The U.S. freight recession has arrived; autonomous innovation expanding

by Kim Souza ([email protected]) 5,419 views 

The trucking industry, long a barometer for the overall U.S. economy, is showing signs of a freight recession. Excess capacity, waning demand and declines in spot rates are at play in the trucking and logistics industry, according to industry watchers.

A recent Bank of America survey found that truckload demand has fallen 58% to near-freight-recession level. Consumer spending habits are contributing to the decline, too. As pandemic restrictions eased, buyers scaled back their online shopping habits and spent more money on services rather than goods, according to the U.S. Bureau of Economic Analysis.

Supply chain executives from around the country gathered in Rogers for the two-day FreightWaves Conference which concluded Tuesday (May 10).

Joe Rajkovacz, director of governmental affairs and communications for the Western States Trucking Association, is warning that low trucking demand could indicate an oncoming recession. Craig Fuller, FreightWaves CEO, recently said falling demand seen in recent weeks will be trouble for the trucking industry that ramped up during the pandemic. He said when demand falls to pre-pandemic levels and shipping rates will collapse.

Bill Driegert, co-founder and head of operations at Uber Freight, said spot shipping rates have plunged 30% since January and this is putting pressure on contract rates as overall demand remains flat. He warned that the 9,000 new drivers who have registered since February will likely have a hard time remaining employed as freight demand falls. He said many have a higher fixed cost and are relegated to buy fuel at retail prices and get only spot load shipments. Driegert expects many new owner/operator drivers will end up working for larger carriers if the slowdown worsens.

None of the conference speakers see shipping rates improving soon.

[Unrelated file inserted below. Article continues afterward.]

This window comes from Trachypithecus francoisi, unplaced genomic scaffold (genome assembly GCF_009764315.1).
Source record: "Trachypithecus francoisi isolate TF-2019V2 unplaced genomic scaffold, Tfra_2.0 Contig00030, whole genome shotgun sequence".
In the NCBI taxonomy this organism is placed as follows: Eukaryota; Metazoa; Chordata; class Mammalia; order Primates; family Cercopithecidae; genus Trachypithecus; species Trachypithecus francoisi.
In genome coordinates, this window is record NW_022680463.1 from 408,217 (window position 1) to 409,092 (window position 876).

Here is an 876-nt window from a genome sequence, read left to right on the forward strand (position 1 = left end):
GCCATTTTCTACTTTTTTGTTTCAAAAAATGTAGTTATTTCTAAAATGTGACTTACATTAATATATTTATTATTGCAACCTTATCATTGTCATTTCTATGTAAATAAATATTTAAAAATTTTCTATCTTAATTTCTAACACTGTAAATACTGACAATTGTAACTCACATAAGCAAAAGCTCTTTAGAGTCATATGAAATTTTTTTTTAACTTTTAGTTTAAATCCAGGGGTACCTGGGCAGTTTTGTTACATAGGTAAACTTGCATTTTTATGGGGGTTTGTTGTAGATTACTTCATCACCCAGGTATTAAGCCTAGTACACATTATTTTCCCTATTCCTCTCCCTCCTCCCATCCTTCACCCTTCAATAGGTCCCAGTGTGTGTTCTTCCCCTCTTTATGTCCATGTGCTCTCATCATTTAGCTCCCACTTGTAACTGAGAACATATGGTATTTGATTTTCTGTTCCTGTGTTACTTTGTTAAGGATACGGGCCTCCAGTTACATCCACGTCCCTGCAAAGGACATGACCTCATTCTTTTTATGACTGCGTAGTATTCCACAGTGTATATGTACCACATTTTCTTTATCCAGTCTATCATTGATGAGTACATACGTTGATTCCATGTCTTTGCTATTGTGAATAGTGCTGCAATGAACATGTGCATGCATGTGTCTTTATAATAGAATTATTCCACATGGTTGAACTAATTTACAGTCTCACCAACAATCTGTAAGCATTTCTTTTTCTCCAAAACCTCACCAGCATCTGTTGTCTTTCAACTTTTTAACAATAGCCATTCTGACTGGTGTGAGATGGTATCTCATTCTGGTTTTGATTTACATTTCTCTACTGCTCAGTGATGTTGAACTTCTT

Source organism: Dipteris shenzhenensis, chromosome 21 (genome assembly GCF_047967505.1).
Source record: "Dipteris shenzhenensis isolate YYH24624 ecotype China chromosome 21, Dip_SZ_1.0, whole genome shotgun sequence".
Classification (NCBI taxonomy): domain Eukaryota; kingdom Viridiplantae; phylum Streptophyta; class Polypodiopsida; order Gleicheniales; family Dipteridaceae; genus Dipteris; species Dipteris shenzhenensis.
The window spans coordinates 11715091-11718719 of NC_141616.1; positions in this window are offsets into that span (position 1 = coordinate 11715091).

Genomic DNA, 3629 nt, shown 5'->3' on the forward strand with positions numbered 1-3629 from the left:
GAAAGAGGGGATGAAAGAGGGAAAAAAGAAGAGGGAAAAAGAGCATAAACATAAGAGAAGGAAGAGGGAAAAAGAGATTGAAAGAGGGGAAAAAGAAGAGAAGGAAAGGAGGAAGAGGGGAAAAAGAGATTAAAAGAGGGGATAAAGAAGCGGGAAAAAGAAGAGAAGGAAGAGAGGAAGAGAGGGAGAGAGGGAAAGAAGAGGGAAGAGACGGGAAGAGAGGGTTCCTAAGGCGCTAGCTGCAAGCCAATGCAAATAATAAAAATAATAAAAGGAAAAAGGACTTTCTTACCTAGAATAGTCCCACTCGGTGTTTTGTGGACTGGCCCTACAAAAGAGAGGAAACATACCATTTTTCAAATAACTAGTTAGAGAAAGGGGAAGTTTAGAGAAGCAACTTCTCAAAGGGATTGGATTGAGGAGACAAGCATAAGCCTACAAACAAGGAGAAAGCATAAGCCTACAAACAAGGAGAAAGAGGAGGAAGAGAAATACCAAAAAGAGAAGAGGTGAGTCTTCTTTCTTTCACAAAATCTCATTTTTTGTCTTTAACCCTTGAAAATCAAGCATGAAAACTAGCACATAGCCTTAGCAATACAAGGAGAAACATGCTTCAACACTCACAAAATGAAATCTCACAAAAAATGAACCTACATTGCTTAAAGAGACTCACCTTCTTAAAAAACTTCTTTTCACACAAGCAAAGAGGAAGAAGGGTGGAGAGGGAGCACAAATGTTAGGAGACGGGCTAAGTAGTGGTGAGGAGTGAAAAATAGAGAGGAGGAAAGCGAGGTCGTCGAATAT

Gautam Narang, Gatik CEO and co-founder, spoke about autonomous trucks like those used in Bentonville in a middle-mile logistics pilot with Walmart. Narang said Gatik chose to focus on the middle-mile logistical leg with its driverless truck innovation.

He said the larger long haul driverless trucks do not work well for moving goods off the highways because they must disengage when entering populated areas. Gatik is designed to take goods from micro fulfillment centers to stores and can navigate through heavily traveled areas along fixed routes.

The pilot with Walmart takes items from the dark store located at 3701 S.E. Dodson Road in Bentonville, 7.1 miles down Walton Boulevard turning left at Southwest Regional Airport Boulevard and making another left turn on I Street at the Neighborhood Market located at 906 S.W. Regional Airport Boulevard. The driverless truck runs day and night and is equipped with technology that allows it to stop at crosswalks for pedestrians and follow traffic signals.

Narang said the pilot has been so successful that Galik plans to expand the operation and add more U.S. customers later this year.

Northwest Arkansas has emerged as an incubator for transportation and logistics technology and innovation. Steuart Walton, co-founder of Bentonville holding company Runway Group, and Cyrus Sigari, co-founder and managing partner of UP.Partners also spoke about the region’s potential growth during the conference on Tuesday.

“There is so much going on in the United States. And there’s so much going on – that’s not on the coasts – in this heartland. And we want to be a beacon … for other towns, other regions in this part of the world to say, ‘Hey, if they did it, so can we,’” Walton said.

Walton said innovation and the transportation of goods is another area for which the state can promote itself on the national stage. He also said Arkansas’ rural nature is a bonus because many of the technologies will either be more relevant to rural parts of the country or first experimented with and tested here. For example, Walmart has two drone delivery test programs in Farmington and Pea Ridge. Each operation provides insight for the next wave of final mile deliveries, according to Walmart CEO Doug McMillon.

Sigari was recently appointed chairman of the Arkansas Council on Future Mobility by Gov. Asa Hutchinson.

“(The) governor’s mandate to myself, from our council members, is let’s make Arkansas the shining beacon on the hill, where every entrepreneur on the planet that wants to move things quicker, faster, safer, lower cost and do it with the biggest companies of the world, they have one place in mind they think of. It’s coming to Arkansas so they can expand the benefits of their technologies and their businesses,” Sigari said.